How can I be certain that my IPFS node is not hosting content X short of `rm -rf ~/.ipfs`?

What I did?

  1. ipfs add -w sensitive.pdf
  2. pin the file on
  3. actually look at the file and regret, unpin it on
  4. How can I remove a directory and all its contents?

What is the deal with sensitive.pdf?

I volunteer in an association. We had an issue that our rules in service Y are not up-to-date and in our discussion channel there was the sensitive.pdf uploaded (not it’s real name by the way) and as I needed a publicly accessible place to host it and as the file is not supposed to be change and I thought it was supposed to be public, I uploaded it to IPFS.

When I looked into it closer, I found it to contain full name, street address, phone number and email address of two of our activists, so it would have been sensitive and violating privacy laws even before GDPR.

How do I wish to go forwards

I understand that if the content has been pinned by someone/something(g) else(s), it will be on IPFS permanently, but I still wish to know as surely as possible that my IPFS nodes are not hosting sensitive.pdf (without having to rm -rf ~/.ipfs which is the nuclear opinion and would take down a lot of non-offending content also) so in case there were legal consequences, I could say that I have done what I can towards taking the offending content down. I don’t think legal consequences are very likely though as the sensitive.pdf looks formal and makes me think it may be available from a public registry for a fee.

I also find the knowledge of what to do in this case important for the future as I doubt I am the only IPFS user ever to make this mistake, even if I may be the first to come out on what I did wrong in so much detail.

I have heard of content blacklists, but I don’t know if GDPR one exists yet and I would like to avoid that as it would be a source where to find personal data, but in case I change my mind, it would be nice to know of where it is.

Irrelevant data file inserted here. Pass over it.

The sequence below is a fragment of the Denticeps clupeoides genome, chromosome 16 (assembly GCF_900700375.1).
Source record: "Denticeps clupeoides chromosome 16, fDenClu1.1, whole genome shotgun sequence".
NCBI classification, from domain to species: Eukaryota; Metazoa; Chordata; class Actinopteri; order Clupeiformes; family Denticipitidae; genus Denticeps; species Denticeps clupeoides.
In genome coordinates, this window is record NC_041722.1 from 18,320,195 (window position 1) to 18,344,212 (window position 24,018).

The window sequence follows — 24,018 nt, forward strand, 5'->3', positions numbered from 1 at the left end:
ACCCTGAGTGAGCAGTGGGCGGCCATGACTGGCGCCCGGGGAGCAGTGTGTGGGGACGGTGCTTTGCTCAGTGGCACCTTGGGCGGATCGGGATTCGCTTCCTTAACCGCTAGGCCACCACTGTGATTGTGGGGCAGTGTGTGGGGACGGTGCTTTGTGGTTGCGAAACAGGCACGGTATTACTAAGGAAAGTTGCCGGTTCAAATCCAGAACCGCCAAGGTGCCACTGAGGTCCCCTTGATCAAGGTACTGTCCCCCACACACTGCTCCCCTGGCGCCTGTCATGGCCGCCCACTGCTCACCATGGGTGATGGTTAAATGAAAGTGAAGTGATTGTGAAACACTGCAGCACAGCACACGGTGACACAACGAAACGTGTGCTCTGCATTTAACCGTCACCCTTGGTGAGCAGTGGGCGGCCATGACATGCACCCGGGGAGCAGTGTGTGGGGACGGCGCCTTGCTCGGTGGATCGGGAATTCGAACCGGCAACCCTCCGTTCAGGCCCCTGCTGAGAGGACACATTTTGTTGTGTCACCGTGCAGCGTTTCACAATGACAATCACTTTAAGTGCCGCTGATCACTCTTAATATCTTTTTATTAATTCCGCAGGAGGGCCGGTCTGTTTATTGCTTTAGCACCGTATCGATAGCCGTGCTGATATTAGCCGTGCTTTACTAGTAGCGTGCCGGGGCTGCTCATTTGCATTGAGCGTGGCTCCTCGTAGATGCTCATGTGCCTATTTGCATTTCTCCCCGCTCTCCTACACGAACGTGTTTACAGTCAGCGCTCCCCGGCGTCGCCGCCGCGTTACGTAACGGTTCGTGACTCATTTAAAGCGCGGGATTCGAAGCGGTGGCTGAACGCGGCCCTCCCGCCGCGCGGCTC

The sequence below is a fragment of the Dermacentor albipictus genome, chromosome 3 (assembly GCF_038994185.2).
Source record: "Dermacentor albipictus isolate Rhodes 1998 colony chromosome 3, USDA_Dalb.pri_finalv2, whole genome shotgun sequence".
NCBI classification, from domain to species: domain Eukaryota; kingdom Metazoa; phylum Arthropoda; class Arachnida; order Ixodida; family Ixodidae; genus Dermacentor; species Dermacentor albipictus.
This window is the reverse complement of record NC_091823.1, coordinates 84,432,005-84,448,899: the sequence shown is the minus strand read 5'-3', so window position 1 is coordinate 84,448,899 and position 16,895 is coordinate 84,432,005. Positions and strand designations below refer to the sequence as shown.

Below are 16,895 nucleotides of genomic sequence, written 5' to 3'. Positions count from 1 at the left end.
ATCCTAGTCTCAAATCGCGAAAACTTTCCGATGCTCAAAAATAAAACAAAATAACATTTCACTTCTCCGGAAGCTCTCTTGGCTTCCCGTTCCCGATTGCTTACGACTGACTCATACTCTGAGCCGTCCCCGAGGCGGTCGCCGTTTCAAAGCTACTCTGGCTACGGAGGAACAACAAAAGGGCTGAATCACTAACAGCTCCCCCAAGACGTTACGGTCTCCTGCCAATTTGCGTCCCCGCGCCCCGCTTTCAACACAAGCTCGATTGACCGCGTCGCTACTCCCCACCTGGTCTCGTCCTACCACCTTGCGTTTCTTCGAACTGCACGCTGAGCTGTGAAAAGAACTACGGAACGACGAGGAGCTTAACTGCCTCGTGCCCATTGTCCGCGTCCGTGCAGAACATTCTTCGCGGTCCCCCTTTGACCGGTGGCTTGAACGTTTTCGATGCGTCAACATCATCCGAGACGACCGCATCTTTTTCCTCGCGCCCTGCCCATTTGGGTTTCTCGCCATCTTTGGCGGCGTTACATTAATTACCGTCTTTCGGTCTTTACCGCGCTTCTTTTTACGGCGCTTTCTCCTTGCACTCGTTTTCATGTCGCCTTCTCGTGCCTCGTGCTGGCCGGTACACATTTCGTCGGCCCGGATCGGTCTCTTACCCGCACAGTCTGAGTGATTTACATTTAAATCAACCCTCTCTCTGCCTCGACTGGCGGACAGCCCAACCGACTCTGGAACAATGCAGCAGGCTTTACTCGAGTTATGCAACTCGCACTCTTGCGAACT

How do I know the content is still online?

I originally uploaded and (hopefully) unpinned it three days ago and have been infrequently checking it through Tor Browser (definitely doesn’t have IPFS Companion installed) and gateway hoping to see something else than the file to hint that it has been GC:ed and is out of the network.

Make sure to unpin the CID and make sure to remove the file additionally from the MFS (files in the GUI).

The run ipfs repo gc. This will remove everything from your node which is not pinned and not part of the MFS (files).

Running GC might degrade your performance and will take a long time, if you have a large number of pinned / unpinned content in your repo.

After completing this, you can check the DTH if there’s still someone providing the CID:

ipfs dht findprovs $CID

Don’t panic if there’s a provider found, check if that’s one of your peers, since the DHT doesn’t know about your garbage collection run, they might still show up.


ipfs pin rm <cid> if you haven’t yet. If it’s on MFS, ipfs files rm <path/to/file> as well.

ipfs repo gc to clear up your datastore from any blocks.

ipfs refs local | grep <cid> should NOT show anything.

ipfs dht findprovs <cid> which show what peers in the DHT are still providing the file, if it can find any.

You can write to indicating the CID and it can be blacklisted from the gateways in case it is cached. Otherwise it should be wiped out after a few days, assuming no one is requesting through the gateway it and no other peer is providing it.


Thank you for your fast responses,

Error: not pinned or pinned indirectly and it’s not in files.

It shows nothing, so I take it that it’s not my node which is a relief.

It seems to be taking a long time, so I hope it’s not finding any.

Thank you, I will, presuming the blacklist is not publicly available.

I guess this is my problem, I was somehow in belief that the cache gets wiped out after two hours.

Thank you again

The cache gets never wiped as long as there’s enough space left. The idea is, that you probably need the most stuff more than once. So when you request it one time, you can help to spread the content until you need it the second time.

Standard settings are, that your cache will be garbage collected when you hit 90% of usage of the set storage size.

Standard storage size is 10 GB.

If you use IPFS just lightly to cache IPFS websites and share some smaller files now and then, you probably won’t it the garbage collection limit for a long time - which is a good thing. :slight_smile:

On the gateways the settings might be different.


Yeah. Actually I don’t know if it will return at all, since there might be no timeout for this operation.

As long as it doesn’t show up a hit, there’s noone providing this CID. So maybe check later again, just to make sure, that the computer wasn’t online who got the CID.

1 Like

It did come empty :slight_smile:

Alright :slight_smile: